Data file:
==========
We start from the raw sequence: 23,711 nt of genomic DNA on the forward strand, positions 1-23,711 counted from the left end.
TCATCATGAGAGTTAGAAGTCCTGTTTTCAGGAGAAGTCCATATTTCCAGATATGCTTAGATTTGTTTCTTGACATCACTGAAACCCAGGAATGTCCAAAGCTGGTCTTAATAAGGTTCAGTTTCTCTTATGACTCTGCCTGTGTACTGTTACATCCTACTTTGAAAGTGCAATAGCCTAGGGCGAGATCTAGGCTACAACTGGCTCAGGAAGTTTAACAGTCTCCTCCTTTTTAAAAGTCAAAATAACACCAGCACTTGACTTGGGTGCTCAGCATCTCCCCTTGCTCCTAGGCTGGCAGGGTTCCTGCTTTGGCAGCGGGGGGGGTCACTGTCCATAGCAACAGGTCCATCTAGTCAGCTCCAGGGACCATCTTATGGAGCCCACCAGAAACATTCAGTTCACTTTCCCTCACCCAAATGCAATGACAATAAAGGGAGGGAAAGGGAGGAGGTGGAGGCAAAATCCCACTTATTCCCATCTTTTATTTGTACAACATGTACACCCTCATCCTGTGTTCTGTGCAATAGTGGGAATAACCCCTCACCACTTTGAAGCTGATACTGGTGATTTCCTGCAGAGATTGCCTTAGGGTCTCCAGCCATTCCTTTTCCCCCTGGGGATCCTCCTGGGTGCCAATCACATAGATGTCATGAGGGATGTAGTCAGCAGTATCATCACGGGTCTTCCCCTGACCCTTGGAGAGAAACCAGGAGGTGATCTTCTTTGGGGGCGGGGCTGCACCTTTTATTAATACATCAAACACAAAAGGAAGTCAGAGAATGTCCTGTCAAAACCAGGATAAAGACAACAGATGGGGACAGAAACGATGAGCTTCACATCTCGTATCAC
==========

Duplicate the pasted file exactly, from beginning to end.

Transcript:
We start from the raw sequence: 23,711 nt of genomic DNA on the forward strand, positions 1-23,711 counted from the left end.
TCATCATGAGAGTTAGAAGTCCTGTTTTCAGGAGAAGTCCATATTTCCAGATATGCTTAGATTTGTTTCTTGACATCACTGAAACCCAGGAATGTCCAAAGCTGGTCTTAATAAGGTTCAGTTTCTCTTATGACTCTGCCTGTGTACTGTTACATCCTACTTTGAAAGTGCAATAGCCTAGGGCGAGATCTAGGCTACAACTGGCTCAGGAAGTTTAACAGTCTCCTCCTTTTTAAAAGTCAAAATAACACCAGCACTTGACTTGGGTGCTCAGCATCTCCCCTTGCTCCTAGGCTGGCAGGGTTCCTGCTTTGGCAGCGGGGGGGGTCACTGTCCATAGCAACAGGTCCATCTAGTCAGCTCCAGGGACCATCTTATGGAGCCCACCAGAAACATTCAGTTCACTTTCCCTCACCCAAATGCAATGACAATAAAGGGAGGGAAAGGGAGGAGGTGGAGGCAAAATCCCACTTATTCCCATCTTTTATTTGTACAACATGTACACCCTCATCCTGTGTTCTGTGCAATAGTGGGAATAACCCCTCACCACTTTGAAGCTGATACTGGTGATTTCCTGCAGAGATTGCCTTAGGGTCTCCAGCCATTCCTTTTCCCCCTGGGGATCCTCCTGGGTGCCAATCACATAGATGTCATGAGGGATGTAGTCAGCAGTATCATCACGGGTCTTCCCCTGACCCTTGGAGAGAAACCAGGAGGTGATCTTCTTTGGGGGCGGGGCTGCACCTTTTATTAATACATCAAACACAAAAGGAAGTCAGAGAATGTCCTGTCAAAACCAGGATAAAGACAACAGATGGGGACAGAAACGATGAGCTTCACATCTCGTATCAC